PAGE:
Google Analytics is a fantastic tool to help you identify who is coming to your site, how they got there and what they did while they were visiting. However, if you don't take a few minutes to set up some key data filters, the data that you're looking at is going to be full of junk that's distorting your data. If your data isn't good, then the decisions you make based on it probably won't be either.
If you want better data integrity from your Google Analytics account, you'll want to consider adding filters.
Before We Start:
The Importance of a Master Data Set for Google Analytics
Filtering out traffic that might be distorting your numbers is very important. But sometimes it's also important to see your full data set, inflated numbers included. To help ensure that you still have a "full on" data set free of filters it's strongly recommended that you set up two analytics views in your Analytics account; one that's unfiltered and one that has the filters applied.
To set up a custom view you'll hop into Admin, click +Create View and then you can adjust your filters and settings in this view.
Using Annotations in Google Analytics
Whenever you're adding, editing or removing filters in your data set, it's good to make a note of it. If you start filtering out internal traffic, you might see a big decrease in time on-site and page views per visit. If you start filtering junk bot traffic you might see your overall traffic numbers take a dive. To make sure you don't have a major freak out when you're looking at Google Analytics reports, use annotations.
To add an annotation you'll need to look at your actual reports, with the current day included in your view. Then under the chart on the page you'll see a little blue text link that says "+ Create new annotation". Make sure you make it for the date that you added in the filter on (preferably the day you make it so you don't forget!) and then it will show up as a little comment box on the chart. Because this comment box will always show for data on that date, you'll always know what you have a data change that day.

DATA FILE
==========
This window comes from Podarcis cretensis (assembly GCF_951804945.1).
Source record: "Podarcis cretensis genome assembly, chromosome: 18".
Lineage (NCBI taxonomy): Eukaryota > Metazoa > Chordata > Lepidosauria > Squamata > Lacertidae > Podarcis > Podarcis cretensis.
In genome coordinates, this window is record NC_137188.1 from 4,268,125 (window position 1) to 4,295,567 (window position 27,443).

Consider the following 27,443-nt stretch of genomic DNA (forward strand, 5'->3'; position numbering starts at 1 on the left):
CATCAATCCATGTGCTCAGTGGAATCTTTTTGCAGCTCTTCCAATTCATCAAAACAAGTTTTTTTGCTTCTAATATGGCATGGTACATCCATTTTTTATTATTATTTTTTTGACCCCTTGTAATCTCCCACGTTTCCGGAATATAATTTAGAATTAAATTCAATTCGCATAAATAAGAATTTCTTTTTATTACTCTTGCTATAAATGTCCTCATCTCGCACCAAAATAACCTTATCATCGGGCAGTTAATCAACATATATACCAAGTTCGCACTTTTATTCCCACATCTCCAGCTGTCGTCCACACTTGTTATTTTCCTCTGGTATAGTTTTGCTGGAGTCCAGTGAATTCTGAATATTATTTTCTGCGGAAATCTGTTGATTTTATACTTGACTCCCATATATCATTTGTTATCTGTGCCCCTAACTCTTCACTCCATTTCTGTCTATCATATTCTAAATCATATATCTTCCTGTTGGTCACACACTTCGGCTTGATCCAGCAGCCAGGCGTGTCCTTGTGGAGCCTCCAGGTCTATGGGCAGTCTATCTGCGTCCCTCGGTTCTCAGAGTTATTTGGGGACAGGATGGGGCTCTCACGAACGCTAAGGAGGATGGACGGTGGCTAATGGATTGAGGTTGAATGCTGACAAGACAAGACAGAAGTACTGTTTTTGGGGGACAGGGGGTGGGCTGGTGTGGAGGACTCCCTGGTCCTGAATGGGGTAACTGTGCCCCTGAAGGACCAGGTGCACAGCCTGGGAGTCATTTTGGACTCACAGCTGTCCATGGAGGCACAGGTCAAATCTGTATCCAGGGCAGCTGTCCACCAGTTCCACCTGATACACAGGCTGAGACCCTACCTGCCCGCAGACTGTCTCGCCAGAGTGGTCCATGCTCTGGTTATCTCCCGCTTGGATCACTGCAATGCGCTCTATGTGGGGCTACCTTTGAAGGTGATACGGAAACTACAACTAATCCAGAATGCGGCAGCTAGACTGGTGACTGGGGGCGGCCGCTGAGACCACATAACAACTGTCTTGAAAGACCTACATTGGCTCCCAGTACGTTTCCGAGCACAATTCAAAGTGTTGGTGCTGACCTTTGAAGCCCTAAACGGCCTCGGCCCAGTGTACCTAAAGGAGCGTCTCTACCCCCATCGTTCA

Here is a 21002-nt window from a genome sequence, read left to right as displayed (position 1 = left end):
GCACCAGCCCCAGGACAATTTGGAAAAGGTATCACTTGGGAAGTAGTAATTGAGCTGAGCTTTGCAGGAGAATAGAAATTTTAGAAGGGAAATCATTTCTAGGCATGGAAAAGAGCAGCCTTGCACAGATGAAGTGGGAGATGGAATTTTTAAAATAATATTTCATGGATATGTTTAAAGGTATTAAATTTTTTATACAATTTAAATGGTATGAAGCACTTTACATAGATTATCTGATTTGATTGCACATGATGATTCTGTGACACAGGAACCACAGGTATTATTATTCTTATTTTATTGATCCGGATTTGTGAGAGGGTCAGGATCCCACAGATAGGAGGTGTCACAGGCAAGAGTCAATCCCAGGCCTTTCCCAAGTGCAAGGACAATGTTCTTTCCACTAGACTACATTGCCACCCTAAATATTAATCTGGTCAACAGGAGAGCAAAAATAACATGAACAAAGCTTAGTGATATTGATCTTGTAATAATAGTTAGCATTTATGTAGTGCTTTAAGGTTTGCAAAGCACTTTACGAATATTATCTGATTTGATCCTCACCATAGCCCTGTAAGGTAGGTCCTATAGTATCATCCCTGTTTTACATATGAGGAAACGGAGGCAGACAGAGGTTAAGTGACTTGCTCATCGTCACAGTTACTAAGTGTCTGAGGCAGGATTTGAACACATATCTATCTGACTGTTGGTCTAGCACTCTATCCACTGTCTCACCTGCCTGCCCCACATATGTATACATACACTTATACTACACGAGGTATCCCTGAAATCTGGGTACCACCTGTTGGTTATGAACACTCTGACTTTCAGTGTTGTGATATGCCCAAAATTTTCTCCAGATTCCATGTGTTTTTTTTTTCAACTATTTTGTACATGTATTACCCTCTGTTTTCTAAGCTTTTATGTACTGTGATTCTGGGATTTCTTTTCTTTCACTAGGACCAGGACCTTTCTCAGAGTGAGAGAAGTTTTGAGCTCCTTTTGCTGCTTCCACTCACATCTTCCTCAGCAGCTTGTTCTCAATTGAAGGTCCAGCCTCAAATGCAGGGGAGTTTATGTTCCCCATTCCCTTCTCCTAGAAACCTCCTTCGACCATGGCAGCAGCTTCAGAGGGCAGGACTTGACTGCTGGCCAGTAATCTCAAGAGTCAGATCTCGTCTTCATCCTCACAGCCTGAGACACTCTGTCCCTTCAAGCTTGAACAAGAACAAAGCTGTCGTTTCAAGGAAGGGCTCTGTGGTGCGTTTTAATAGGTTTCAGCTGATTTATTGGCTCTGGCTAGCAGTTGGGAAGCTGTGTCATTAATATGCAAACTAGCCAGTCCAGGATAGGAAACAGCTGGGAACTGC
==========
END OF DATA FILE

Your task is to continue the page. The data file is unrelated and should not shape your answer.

While you have the option to make your annotations private, I'd recommend keeping them public so that anyone else looking at reports understands key changes in the data set.
Filter out Internal Traffic
Every time you visit your site it shows up in your analytics account. Telling Google not to count visits that originate from your office, home, or store, can help you get a more accurate picture of what your visitors are doing on your site without it being skewed by what you are doing on your site.
To filter yourself out you'll need to find your IP address, which you can do by searching "what is my IP address" in Google. Then you'll want to hop into Admin and click "Filters" under the view column and click "Add Filter." You're not going to need to build a custom filter here because Google Analytics already has this set up as a "Predefined" filter. You'll want to "Exclude" "traffic from the IP addresses" "that are equal to" and then paste your IP address in the form field. You can add in one IP address, a range of IP addresses or several IP addresses separated by commas.
Filter Out Your Website Development Team
Working with a large development team? Filter them out, too! They're stats are going to be way different than your average visitor. If they're a small operation in your city, get their IP address and follow the steps above. If they're a large overseas operation, you might want to exclude their country of location — but only if you don't have any legitimate traffic coming from that country.
Filter Out Traffic from an Entire Country
To filter out traffic from a country, you'll use a Custom filter with the filter field "Country" and then in the "Filter Pattern" you'll want to include the country name as it appears in your Google Analytics reports.
Filter Out Bots & Crawlers
Google and Bing send bots to crawl your site. But did you know that there are loads of other bots and crawlers that make their way through your site on a regular basis? By default, this activity is included in your Google Analytics as well. To prevent this, you'll want to go into Admin > View Settings and check the box for Bot Filtering to "Exclude all hits from known bots and spiders."